I am a senior freelance software engineer, with about 10 years' experience. I've been working in a university setting for the past year, as a contractor. Usually I work in a commercial environment.
During the year, I've done 15-20 days' work on each of 2 different projects that should have turned into papers, but didn't due to lack of time from the PI. These projects are more or less complete from a coding point of view: they just haven't been written up by the PI. I believe the time required to write up should be 2-4 days each.
I've now decided to move on from the team (partly due to frustration at projects like these being blocked, which means I don't have much visible output) and am documenting and handing over my projects.
My question is this. On these projects, is it reasonable to ask for authorship on any paper that is written based on my work after I leave? And - assuming that my estimate of 2-4 days' work remaining above is correct - is it reasonable to ask for first authorship? (Our field is epidemiology / life sciences, so I believe that authorship order reflects overall contribution.)
We weren't doing traditional scientific experiments - these are data-driven research projects. So the hierarchy is probably more like the wider digital world, in which execution is generally acknowledged to be more important than ideas. Specifically, my code would have collected the data; my coding decisions would have driven 95% of the design; and I would have written an iPython notebook forming the basis of the methods and results sections of the paper. The PI would write the intro and conclusions and pull together the paper. For example, one project was to do comparison of datasets in the scientific literature, and the PI's idea was pretty much "hey, let's look at dataset A, see if we could match it with dataset B, and draw some conclusions". My contribution was to see if that was possible, learn about datasets C and D and E and F, decide F was the best match, do the actual matching of A and F, and draw the conclusions. The PI will literally just write up the conclusions.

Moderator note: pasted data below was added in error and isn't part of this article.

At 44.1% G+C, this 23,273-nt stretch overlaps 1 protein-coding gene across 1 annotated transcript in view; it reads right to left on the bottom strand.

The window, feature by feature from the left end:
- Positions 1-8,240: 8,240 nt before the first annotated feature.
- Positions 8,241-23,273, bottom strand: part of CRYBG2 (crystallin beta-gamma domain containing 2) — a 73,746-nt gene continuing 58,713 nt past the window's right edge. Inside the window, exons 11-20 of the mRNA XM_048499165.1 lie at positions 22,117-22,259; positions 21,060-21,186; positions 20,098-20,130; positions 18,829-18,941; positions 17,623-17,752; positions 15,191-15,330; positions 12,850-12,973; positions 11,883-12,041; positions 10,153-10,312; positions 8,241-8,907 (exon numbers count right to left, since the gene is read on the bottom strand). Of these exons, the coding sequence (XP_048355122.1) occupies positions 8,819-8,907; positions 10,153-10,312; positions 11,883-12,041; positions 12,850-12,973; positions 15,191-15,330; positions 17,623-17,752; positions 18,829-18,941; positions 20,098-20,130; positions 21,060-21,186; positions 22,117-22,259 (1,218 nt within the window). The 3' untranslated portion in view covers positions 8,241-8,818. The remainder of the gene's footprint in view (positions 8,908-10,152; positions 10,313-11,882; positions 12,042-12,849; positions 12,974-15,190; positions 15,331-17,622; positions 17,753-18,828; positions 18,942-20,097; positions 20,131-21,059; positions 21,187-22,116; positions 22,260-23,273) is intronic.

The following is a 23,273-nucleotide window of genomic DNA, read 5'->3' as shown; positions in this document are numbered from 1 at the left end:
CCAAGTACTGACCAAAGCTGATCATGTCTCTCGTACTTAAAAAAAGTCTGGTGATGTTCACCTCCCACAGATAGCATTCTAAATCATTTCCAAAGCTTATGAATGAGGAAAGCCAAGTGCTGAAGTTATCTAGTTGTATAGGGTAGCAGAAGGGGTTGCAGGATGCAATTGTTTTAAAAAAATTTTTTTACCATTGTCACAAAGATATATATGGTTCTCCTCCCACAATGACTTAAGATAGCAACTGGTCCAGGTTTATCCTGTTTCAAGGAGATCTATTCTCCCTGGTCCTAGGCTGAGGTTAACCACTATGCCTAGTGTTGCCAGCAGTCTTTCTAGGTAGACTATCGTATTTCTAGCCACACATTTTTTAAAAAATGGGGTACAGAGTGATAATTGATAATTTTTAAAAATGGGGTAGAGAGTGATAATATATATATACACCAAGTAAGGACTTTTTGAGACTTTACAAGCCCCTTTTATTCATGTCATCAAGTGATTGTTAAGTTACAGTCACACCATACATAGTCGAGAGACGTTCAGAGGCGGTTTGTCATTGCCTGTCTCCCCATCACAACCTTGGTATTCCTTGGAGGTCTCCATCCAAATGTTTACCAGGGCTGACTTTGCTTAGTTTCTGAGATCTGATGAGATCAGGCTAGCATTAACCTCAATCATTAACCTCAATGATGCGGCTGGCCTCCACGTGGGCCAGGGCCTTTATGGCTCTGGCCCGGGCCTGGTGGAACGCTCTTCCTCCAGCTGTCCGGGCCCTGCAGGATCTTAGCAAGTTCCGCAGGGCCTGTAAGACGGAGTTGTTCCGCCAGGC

In both cases the original idea was the PI's, and they have provided guidance as I worked, but probably not more than 0.5-1 day in total.
I'm not sure how authorship works after I've left. The ICMJE's author definition says that authors should be involved in drafting and approving the paper, but I won't be involved in that (well, unless I work for free).
However, it's very important for my commercial reputation that I can point to visible work done during the year, so I would like to be named as an author, rather than all the work just vanishing under the PI's name.
One other point: the PI previously put me down as second author on a project where I'd done 99% of the work, and when I queried this, claimed there was no convention on authorship order in our field. Fortunately, I was able to resolve this amicably. But given that experience, I'm now keen to clarify the position about authorship before I leave, and I'd welcome advice on convention and etiquette in this situation.